How come the three layers of retina are so awkwardly arranged?

  • Thread starter garytse86
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How come the three layers of retina are so awkwardly arranged?
Light has to pass through the inner and intermediate layers before reaching the photoreceptor layer, was there any evolutionary advantage by having this arrangement?
 

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I'm not an expert, but I believe it is just an artifact of the evolution of the eye from simple photoreceptors, and not an evolutionary advantage per se. Sort of like the blind spot.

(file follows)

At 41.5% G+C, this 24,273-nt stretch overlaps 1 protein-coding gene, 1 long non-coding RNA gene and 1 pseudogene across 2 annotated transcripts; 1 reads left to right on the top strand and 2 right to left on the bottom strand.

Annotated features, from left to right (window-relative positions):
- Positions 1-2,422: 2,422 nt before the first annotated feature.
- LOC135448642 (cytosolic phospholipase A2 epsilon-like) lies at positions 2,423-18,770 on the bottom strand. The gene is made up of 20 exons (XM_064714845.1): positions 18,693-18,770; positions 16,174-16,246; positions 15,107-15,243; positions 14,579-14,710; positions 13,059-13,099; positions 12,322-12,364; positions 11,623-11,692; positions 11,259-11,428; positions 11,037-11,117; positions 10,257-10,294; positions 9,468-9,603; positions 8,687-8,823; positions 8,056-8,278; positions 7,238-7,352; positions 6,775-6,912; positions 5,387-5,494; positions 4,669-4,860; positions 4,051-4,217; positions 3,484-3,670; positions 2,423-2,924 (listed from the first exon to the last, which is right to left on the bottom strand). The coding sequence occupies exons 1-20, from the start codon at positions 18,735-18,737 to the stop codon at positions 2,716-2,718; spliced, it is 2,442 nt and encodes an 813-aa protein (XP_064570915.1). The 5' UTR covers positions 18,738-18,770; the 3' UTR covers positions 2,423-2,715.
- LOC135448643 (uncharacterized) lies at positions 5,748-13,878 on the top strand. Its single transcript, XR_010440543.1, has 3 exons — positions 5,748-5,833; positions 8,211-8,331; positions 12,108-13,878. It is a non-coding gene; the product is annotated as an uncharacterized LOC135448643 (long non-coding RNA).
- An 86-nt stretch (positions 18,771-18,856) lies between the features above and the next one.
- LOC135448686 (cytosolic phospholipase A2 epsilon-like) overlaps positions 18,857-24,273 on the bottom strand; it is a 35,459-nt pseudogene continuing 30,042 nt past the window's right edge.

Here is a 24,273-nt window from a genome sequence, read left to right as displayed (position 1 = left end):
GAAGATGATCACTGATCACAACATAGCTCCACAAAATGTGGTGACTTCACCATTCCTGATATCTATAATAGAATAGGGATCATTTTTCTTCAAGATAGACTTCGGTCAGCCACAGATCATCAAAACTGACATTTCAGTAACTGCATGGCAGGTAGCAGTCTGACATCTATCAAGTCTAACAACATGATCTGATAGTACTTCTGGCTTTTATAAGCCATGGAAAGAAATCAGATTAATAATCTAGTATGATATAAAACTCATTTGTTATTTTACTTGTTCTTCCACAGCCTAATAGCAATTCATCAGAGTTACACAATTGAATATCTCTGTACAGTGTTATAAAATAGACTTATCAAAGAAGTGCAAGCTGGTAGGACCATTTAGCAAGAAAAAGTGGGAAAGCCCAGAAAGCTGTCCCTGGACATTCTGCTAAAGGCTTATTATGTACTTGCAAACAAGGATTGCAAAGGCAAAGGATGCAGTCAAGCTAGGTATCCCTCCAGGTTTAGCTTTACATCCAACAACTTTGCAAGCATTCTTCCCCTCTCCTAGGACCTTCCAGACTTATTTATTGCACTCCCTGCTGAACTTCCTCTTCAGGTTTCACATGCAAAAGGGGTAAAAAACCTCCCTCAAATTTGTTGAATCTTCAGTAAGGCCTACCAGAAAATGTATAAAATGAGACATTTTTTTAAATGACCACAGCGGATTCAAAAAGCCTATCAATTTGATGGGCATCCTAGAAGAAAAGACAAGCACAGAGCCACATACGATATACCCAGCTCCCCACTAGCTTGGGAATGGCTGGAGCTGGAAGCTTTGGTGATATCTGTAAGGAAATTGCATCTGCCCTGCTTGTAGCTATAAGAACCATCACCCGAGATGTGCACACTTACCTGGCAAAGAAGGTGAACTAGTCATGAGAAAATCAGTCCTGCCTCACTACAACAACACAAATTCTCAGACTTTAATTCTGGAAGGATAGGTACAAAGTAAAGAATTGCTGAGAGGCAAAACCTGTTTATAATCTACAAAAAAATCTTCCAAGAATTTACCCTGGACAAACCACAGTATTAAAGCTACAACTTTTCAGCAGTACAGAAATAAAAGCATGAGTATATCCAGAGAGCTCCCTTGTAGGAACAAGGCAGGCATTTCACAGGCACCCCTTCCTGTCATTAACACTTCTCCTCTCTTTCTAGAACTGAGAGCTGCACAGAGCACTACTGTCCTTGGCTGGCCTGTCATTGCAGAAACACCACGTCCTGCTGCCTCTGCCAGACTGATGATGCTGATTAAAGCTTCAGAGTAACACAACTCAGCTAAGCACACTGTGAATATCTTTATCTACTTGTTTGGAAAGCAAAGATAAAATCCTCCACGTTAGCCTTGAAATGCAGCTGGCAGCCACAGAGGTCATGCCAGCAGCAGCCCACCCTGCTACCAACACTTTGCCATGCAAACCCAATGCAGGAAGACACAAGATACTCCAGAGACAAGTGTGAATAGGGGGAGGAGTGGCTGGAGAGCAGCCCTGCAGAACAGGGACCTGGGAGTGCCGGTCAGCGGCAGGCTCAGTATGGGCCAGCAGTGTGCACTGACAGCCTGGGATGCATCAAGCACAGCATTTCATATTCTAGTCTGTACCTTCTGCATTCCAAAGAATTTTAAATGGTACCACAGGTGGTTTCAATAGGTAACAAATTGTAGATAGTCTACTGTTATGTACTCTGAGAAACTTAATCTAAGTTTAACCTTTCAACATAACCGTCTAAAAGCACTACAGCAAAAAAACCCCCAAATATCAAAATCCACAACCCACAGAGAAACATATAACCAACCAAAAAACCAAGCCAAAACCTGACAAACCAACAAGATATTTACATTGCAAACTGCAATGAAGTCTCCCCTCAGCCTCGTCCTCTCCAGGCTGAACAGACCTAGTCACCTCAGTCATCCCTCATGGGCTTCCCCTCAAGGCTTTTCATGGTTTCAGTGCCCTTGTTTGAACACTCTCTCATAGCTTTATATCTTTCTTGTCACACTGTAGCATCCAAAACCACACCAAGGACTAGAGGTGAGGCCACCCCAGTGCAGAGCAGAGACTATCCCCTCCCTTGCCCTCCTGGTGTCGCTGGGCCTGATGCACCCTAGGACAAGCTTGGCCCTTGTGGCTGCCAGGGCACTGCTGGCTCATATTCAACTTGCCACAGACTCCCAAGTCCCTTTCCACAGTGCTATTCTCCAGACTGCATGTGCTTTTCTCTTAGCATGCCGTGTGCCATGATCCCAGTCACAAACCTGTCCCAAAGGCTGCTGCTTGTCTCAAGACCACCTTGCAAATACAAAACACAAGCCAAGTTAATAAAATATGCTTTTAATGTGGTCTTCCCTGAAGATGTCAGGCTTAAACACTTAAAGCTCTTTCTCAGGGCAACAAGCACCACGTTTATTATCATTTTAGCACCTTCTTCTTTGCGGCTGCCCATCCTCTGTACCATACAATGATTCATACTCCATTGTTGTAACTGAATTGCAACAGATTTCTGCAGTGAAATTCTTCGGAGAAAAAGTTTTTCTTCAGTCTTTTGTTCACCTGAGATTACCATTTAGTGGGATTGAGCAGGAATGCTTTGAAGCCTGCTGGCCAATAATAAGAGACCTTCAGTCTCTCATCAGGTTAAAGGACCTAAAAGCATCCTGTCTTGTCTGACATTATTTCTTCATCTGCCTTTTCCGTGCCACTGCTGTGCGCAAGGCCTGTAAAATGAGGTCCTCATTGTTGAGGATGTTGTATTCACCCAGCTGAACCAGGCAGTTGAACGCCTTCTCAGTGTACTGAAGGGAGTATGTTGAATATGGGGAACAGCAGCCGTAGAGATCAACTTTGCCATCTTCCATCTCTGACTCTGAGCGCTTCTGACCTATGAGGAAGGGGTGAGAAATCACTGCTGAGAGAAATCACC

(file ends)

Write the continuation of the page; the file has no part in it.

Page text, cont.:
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The light sensitive cells (rods and cones) contain membranous discs that contain the light-sensitive photo-pigments and other chemicals that start the response to the incoming light. These discs have to be replaced after some time (in about ten days most of them have been replaced by new ones). The outer layer of the eye, called the pigment epithelium, plays a crucial role in removing those discs and recycling the parts thereof. It also has the chemical machineries that help to regenerate the photo-pigments after they have been exposed to light (the pigments must be transformed back to a shape in which they can respond to light again). Because of this, the light sensitive cells have to be close to this epithelium. However, the pigment epithelium is opaque and does not let light pass so it cannot be on the inside of the eye and therefore has to be on the outside (with the rods and cones as the first layer next to them).
 
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